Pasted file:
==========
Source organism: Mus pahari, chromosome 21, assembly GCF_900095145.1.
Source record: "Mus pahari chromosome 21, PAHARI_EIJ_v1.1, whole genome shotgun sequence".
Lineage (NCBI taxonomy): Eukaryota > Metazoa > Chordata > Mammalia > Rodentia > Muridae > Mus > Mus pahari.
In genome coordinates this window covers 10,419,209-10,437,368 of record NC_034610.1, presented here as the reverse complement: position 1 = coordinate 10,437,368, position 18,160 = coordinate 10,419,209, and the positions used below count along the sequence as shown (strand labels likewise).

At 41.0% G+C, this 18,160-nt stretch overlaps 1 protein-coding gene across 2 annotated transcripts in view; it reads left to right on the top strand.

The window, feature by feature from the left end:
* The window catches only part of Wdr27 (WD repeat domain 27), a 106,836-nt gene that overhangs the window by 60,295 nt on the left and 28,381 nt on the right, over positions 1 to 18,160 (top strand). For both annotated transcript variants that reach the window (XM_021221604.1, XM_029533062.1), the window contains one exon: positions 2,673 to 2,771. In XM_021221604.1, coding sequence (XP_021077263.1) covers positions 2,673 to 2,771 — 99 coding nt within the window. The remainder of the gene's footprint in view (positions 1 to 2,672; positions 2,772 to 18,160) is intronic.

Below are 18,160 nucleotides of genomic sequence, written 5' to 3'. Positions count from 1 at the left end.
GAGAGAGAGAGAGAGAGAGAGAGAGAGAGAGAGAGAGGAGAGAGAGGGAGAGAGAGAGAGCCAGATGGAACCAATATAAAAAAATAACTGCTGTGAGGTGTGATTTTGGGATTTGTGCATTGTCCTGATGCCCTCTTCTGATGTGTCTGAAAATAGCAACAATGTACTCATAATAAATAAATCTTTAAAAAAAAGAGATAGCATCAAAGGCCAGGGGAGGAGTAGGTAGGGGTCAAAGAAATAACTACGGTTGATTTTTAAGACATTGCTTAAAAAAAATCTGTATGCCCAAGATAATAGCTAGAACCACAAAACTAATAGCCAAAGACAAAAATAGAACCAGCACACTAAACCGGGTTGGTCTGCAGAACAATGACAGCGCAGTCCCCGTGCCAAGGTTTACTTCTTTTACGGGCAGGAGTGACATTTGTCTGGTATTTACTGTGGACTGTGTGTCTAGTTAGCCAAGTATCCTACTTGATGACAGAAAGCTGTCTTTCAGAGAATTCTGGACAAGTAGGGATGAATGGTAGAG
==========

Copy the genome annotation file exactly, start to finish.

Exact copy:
Source organism: Mus pahari, chromosome 21, assembly GCF_900095145.1.
Source record: "Mus pahari chromosome 21, PAHARI_EIJ_v1.1, whole genome shotgun sequence".
Lineage (NCBI taxonomy): Eukaryota > Metazoa > Chordata > Mammalia > Rodentia > Muridae > Mus > Mus pahari.
In genome coordinates this window covers 10,419,209-10,437,368 of record NC_034610.1, presented here as the reverse complement: position 1 = coordinate 10,437,368, position 18,160 = coordinate 10,419,209, and the positions used below count along the sequence as shown (strand labels likewise).

At 41.0% G+C, this 18,160-nt stretch overlaps 1 protein-coding gene across 2 annotated transcripts in view; it reads left to right on the top strand.

The window, feature by feature from the left end:
* The window catches only part of Wdr27 (WD repeat domain 27), a 106,836-nt gene that overhangs the window by 60,295 nt on the left and 28,381 nt on the right, over positions 1 to 18,160 (top strand). For both annotated transcript variants that reach the window (XM_021221604.1, XM_029533062.1), the window contains one exon: positions 2,673 to 2,771. In XM_021221604.1, coding sequence (XP_021077263.1) covers positions 2,673 to 2,771 — 99 coding nt within the window. The remainder of the gene's footprint in view (positions 1 to 2,672; positions 2,772 to 18,160) is intronic.

Below are 18,160 nucleotides of genomic sequence, written 5' to 3'. Positions count from 1 at the left end.
GAGAGAGAGAGAGAGAGAGAGAGAGAGAGAGAGAGAGGAGAGAGAGGGAGAGAGAGAGAGCCAGATGGAACCAATATAAAAAAATAACTGCTGTGAGGTGTGATTTTGGGATTTGTGCATTGTCCTGATGCCCTCTTCTGATGTGTCTGAAAATAGCAACAATGTACTCATAATAAATAAATCTTTAAAAAAAAGAGATAGCATCAAAGGCCAGGGGAGGAGTAGGTAGGGGTCAAAGAAATAACTACGGTTGATTTTTAAGACATTGCTTAAAAAAAATCTGTATGCCCAAGATAATAGCTAGAACCACAAAACTAATAGCCAAAGACAAAAATAGAACCAGCACACTAAACCGGGTTGGTCTGCAGAACAATGACAGCGCAGTCCCCGTGCCAAGGTTTACTTCTTTTACGGGCAGGAGTGACATTTGTCTGGTATTTACTGTGGACTGTGTGTCTAGTTAGCCAAGTATCCTACTTGATGACAGAAAGCTGTCTTTCAGAGAATTCTGGACAAGTAGGGATGAATGGTAGAG